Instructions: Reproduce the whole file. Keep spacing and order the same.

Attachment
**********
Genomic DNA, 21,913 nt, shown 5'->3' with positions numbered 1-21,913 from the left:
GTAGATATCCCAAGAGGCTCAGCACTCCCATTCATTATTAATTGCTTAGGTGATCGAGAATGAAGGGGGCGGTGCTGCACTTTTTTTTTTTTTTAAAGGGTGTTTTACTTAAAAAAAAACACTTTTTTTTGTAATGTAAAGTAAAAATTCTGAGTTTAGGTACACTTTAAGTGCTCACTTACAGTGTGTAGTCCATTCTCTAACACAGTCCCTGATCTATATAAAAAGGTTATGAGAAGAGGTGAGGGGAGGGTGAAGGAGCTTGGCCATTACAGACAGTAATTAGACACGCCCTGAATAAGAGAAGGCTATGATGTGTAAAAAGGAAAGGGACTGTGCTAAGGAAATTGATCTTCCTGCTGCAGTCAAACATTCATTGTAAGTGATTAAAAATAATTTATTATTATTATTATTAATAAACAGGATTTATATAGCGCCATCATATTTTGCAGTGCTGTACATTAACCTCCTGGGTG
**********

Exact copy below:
Genomic DNA, 21,913 nt, shown 5'->3' with positions numbered 1-21,913 from the left:
GTAGATATCCCAAGAGGCTCAGCACTCCCATTCATTATTAATTGCTTAGGTGATCGAGAATGAAGGGGGCGGTGCTGCACTTTTTTTTTTTTTTAAAGGGTGTTTTACTTAAAAAAAAACACTTTTTTTTGTAATGTAAAGTAAAAATTCTGAGTTTAGGTACACTTTAAGTGCTCACTTACAGTGTGTAGTCCATTCTCTAACACAGTCCCTGATCTATATAAAAAGGTTATGAGAAGAGGTGAGGGGAGGGTGAAGGAGCTTGGCCATTACAGACAGTAATTAGACACGCCCTGAATAAGAGAAGGCTATGATGTGTAAAAAGGAAAGGGACTGTGCTAAGGAAATTGATCTTCCTGCTGCAGTCAAACATTCATTGTAAGTGATTAAAAATAATTTATTATTATTATTATTAATAAACAGGATTTATATAGCGCCATCATATTTTGCAGTGCTGTACATTAACCTCCTGGGTG